Unity Through Fear

Back when Trump first announced he would run for president, I immediately had a bad feeling that he would win. I felt this way because our country was fed up with politicians, tired of the status quo, and looking for an abrupt change. While the Republican Party presented zero acceptable candidates, the Democratic Party had Hillary and Bernie. Many people saw Hillary as the embodiment of politics and the establishment, while Bernie seemed a bit too progressive to win the necessary votes. I had no doubt that Hillary would win the nomination, but I believed she would be too unpopular to beat the GOP candidate, whom I assumed would be Donald Trump.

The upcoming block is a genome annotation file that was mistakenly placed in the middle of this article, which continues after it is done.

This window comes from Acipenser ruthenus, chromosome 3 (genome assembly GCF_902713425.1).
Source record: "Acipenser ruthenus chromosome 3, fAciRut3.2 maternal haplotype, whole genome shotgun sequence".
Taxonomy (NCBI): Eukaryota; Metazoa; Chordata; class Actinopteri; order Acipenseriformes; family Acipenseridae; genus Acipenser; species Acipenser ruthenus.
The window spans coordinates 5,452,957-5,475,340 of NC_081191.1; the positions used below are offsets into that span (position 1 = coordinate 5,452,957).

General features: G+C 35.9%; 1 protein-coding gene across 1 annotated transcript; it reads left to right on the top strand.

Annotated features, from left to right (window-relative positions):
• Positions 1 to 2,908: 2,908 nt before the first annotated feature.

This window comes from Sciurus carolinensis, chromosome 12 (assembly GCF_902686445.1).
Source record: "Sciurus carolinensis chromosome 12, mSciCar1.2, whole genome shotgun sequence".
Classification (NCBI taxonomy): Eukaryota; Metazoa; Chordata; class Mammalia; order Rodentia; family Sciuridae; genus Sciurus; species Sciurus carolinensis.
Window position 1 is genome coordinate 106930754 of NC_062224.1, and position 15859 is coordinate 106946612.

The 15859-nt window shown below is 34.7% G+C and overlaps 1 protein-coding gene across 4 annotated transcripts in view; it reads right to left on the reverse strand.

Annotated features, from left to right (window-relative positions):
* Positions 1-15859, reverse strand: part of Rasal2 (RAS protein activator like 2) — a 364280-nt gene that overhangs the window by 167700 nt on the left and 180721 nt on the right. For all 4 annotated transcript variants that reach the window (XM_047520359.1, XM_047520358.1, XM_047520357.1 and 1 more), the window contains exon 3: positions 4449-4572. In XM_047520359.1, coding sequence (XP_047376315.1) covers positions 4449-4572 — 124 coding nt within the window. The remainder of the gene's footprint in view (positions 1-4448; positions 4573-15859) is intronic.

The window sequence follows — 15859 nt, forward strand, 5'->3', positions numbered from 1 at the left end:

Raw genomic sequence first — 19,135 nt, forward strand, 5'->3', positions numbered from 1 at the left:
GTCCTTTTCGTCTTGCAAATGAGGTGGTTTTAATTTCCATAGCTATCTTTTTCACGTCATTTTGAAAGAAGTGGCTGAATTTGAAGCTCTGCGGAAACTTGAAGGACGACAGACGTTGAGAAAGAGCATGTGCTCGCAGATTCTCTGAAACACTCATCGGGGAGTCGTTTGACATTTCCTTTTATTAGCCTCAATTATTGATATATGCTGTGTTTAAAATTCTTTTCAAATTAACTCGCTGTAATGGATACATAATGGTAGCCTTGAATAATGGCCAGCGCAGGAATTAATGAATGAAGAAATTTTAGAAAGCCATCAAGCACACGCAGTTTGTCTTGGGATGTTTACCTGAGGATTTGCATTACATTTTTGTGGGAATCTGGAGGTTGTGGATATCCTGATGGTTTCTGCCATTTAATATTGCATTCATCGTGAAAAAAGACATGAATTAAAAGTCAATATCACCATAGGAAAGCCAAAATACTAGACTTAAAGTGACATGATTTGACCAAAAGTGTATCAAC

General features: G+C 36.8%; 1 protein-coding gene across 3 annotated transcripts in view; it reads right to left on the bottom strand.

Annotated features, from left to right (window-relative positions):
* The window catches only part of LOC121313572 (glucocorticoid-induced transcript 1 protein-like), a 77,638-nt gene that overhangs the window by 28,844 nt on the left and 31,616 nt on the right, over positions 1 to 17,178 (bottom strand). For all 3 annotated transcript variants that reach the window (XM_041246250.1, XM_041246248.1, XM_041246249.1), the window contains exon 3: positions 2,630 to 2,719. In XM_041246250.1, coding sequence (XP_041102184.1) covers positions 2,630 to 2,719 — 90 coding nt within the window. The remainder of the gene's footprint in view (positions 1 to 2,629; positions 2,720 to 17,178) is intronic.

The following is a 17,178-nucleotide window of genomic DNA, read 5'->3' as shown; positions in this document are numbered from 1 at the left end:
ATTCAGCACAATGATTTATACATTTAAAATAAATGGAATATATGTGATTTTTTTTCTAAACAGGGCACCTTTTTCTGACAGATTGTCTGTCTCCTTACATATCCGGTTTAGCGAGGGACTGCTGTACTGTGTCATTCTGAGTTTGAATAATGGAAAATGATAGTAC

Fast forwarding to election night; I spent the afternoon and evening constantly refreshing the Google results page, watching the votes add up. The angst at the office was palpable, and productivity was at a low. That evening, after packing for the following day's trip to Kenya, my then-boyfriend arrived for dinner. Throughout the evening, we continued to closely monitor the results; watching the swing states hop back and forth between red and blue. With building horror, it became increasingly apparent that Trump was going to win. Whiskey in hand, we sat in shock; what was happening, how could this be real, how would our lives be affected, and what was wrong with people? I felt an overwhelming sense of shame that our country could be so scared, that we would elect a fear-mongering, misogynist, reality TV star. Eventually, it was time for bed, the boyfriend went home, and I tried to shut off my brain before the long journey began for my trip to Kenya the next day.